This week I visited Worthing Museum & Art Gallery, to see Reclaiming Childhood. It’s a show of fantastic portraits by Claire Phillips, of children saved from the brutality of forced labour in India. With help from Bachpan Bachao Andolan (Save the Childhood Movement) Claire interviewed, sketched and photographed children rescued from factories, mines and domestic service, where they had suffered cruelty, violence and sexual abuse. It’s a disturbing subject, and commendable that an artist should dedicate a whole exhibition to it.
The paintings are superb: most are large scale; some are studies of sadness and suspicion; others reveal the joy and resilience of childhood. Claire is an extremely accomplished artist with the kind of painterly style I relish, and the highly-coloured figures of her subjects stand out powerfully against simple backgrounds. The portrait of Jubil, the brave BBA activist, is painted with a much greater variety of strokes and textures than the rest of the pieces, creating an animated image of a heroic figure.
This could have been a really stunning exhibition but it’s badly let it down by the gallery space (a dreary room that looks like it hasn’t had a refit for decades) and the horrid hanging system, with its metal bars at viewing level around the walls.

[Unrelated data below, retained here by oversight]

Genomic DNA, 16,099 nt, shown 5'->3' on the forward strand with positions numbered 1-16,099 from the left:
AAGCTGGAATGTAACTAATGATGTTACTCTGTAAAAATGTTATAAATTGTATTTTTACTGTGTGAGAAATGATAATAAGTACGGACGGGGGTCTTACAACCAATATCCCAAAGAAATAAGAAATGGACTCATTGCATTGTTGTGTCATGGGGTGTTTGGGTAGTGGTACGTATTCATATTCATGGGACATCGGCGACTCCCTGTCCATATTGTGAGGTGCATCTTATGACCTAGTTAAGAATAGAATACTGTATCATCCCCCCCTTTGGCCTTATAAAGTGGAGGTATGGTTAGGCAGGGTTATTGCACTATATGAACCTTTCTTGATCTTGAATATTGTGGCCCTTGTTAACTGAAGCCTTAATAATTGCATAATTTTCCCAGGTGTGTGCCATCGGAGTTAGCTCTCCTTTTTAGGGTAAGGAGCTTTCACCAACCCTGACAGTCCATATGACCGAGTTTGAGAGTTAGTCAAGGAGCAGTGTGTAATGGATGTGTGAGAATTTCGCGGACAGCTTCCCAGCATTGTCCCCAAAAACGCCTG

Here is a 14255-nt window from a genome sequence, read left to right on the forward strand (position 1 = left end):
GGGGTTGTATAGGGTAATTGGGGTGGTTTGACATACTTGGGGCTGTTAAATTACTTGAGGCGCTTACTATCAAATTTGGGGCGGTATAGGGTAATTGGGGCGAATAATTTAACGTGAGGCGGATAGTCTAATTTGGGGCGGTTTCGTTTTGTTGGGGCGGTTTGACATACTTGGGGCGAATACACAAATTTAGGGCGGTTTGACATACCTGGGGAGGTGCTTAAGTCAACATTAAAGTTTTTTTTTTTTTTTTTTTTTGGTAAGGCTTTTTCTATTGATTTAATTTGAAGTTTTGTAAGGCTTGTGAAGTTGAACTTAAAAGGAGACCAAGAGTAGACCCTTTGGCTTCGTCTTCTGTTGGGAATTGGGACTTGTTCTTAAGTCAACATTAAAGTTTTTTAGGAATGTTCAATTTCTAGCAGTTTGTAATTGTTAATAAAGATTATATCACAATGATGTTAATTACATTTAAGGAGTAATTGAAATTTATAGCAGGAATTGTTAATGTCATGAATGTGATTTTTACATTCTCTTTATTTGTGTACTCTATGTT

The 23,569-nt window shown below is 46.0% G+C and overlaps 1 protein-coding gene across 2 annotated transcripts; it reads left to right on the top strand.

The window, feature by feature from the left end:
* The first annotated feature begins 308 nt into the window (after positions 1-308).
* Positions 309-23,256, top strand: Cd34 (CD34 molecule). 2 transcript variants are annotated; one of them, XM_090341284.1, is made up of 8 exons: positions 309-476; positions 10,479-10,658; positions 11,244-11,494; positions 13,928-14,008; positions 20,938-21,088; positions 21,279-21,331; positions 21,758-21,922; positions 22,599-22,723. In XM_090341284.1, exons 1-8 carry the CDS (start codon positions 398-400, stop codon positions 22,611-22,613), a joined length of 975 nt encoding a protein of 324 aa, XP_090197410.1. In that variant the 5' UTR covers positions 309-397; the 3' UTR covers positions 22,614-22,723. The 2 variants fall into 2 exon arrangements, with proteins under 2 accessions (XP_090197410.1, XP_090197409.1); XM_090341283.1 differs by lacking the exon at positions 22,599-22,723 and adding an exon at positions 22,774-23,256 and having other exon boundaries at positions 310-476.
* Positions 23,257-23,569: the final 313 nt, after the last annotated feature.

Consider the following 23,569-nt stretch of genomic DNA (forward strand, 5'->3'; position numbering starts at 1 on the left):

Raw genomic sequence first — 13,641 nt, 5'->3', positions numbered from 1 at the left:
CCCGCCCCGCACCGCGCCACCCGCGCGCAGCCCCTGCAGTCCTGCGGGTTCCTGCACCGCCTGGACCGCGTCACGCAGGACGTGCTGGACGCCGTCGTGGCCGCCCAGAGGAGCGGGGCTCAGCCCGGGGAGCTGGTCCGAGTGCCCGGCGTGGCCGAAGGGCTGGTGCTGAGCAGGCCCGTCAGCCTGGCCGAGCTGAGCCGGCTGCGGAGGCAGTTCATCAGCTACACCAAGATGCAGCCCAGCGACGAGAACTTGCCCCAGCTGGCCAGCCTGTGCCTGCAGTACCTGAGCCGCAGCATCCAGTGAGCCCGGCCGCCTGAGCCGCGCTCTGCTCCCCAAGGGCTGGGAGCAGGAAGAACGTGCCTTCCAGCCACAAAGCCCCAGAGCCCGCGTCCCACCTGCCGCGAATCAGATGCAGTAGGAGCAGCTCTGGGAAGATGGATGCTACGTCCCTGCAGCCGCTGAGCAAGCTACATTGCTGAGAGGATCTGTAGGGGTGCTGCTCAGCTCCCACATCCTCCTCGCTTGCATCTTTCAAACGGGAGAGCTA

Two nasty display cases seem placed at random in the gallery: one contains a jumble of photos of Indian scenes that add nothing to the exhibition; and the other displays drawings done by some of the rescued children, and more of their work hangs from a tacky-looking mobile. These are wonderful and poignant images that deserve to be presented in a much better way.
The paintings are almost lost among the text-heavy labels all over the place; I found the soundtrack of Indian chatter and chanting an irritation; and the flickering screen of an ancient TV set showing slides of the artist’s photos was unwatchable.
Claire – your work is fab but Worthing Museum’s art space desperately needs an upgrade.
Claire Phillips: Reclaiming Childhood at Worthing Museum & Art Gallery continues until 24 January 2015.